Why Multiculturalism Is a Must for the Church

It's time to get serious about diversity in the body of Christ.

There’s a fine, gray-ish line between things in life that are nice and things that are absolutely necessary.

Cable TV and Wi-Fi access? Nice, but not necessary. No-chip manicure with shellac polish? Nice, but not necessary. My iPhone 5? Nice—and embarrassingly crucial to my sanity—but ultimately, not necessary.

There are plenty of choices we make on a daily basis that can be categorized as either nice or necessary, but what about when it comes to more weighty topics—like multiculturalism in the church, for instance?

First off, let’s talk about what multiculturalism is and is not. The dictionary talks about multiculturalism as being “the preservation of different cultures or cultural identities within a unified society.”

Multiculturalism means inviting someone to be fully oneself, unapologetically, and actively celebrating the difference.

I like that word: preservation. To preserve means to keep alive or in existence, to keep safe from harm or injury, to maintain, to retain. So to only tolerate and blindly accept people of many colors (or to be multicolored) isn’t enough. A person’s culture and experience must be kept safe and alive. It must be threaded so flawlessly into the human tapestry that others start to learn and eventually grow from the truth of someone else’s identity.

Multiculturalism means inviting someone to be fully oneself, unapologetically, and actively celebrating the difference. Multicolored leaves gaps and disconnection. Multicultural builds bridges and elicits celebration.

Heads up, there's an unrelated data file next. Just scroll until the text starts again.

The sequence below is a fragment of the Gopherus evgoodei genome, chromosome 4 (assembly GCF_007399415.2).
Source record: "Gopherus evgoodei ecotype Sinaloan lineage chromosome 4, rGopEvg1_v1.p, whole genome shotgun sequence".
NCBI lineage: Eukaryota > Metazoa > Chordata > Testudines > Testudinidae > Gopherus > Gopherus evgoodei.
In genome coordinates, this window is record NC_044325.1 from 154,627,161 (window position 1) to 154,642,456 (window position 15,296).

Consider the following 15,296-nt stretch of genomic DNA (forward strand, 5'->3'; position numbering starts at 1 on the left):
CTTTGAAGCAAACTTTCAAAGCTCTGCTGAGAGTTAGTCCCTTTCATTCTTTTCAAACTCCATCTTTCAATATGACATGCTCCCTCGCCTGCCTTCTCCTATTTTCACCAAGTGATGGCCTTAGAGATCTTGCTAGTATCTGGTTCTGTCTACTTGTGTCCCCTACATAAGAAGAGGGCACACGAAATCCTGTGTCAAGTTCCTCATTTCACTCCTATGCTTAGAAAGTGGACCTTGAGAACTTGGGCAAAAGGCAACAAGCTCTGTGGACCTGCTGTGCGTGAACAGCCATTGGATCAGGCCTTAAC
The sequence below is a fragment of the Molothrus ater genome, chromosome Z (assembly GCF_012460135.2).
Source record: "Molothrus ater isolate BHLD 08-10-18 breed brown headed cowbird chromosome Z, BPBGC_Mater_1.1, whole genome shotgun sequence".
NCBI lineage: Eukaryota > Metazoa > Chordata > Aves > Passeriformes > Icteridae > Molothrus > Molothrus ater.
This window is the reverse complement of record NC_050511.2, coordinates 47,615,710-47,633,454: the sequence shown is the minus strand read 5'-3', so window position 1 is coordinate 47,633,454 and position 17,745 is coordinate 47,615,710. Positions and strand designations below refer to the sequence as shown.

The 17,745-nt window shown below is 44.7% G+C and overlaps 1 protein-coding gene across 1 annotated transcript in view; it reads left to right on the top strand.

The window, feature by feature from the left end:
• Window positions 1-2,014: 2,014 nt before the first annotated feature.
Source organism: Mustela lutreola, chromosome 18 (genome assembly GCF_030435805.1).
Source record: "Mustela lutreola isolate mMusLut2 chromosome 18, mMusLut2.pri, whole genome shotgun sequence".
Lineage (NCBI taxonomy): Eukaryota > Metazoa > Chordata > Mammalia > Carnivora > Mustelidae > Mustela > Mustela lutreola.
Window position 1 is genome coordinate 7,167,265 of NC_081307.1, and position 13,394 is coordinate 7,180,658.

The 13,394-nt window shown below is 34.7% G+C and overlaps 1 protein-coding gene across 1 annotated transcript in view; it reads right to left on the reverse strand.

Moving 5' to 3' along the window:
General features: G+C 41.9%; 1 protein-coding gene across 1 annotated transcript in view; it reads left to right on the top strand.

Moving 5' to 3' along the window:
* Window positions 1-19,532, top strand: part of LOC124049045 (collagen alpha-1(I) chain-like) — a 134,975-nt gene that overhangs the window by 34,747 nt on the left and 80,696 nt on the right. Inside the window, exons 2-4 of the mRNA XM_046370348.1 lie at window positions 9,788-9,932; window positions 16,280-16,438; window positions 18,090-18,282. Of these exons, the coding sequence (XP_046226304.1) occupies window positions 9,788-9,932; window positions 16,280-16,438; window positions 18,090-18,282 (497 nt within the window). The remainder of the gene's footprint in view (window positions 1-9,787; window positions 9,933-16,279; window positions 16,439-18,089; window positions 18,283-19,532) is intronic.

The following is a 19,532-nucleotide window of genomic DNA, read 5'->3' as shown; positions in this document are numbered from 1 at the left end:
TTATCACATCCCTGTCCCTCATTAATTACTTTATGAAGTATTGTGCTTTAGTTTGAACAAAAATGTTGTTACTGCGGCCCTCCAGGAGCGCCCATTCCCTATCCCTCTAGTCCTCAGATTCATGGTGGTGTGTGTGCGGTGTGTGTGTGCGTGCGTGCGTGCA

Interestingly enough, my first bout of wrestling with the value of multiculturalism didn’t start in the church. It started the day a little girl in my after-school program innocently asked me if I took showers because my skin was so dark, and it continued the day a girl on my club track team asked me why I talked so “white.”

So my wrestling with this value didn’t start in a community context at all; it started with me. Why was it puzzling to others that I was so different? What was so threatening—if anything—about my dark skin and dialect? I didn’t have answers to those questions at that time, but I knew I felt singled out and uncomfortable.

I was uncomfortable being myself around my white friends, and I was uncomfortable being myself around my black friends. There was a huge, painfully daunting gap between me and people with whom I so desperately wanted to engage in friendship and community. I internally apologized for my uniqueness and decided to become whoever I needed to become in order to be accepted. The idea of fitting in, then, wasn’t just nice to me; it was necessary.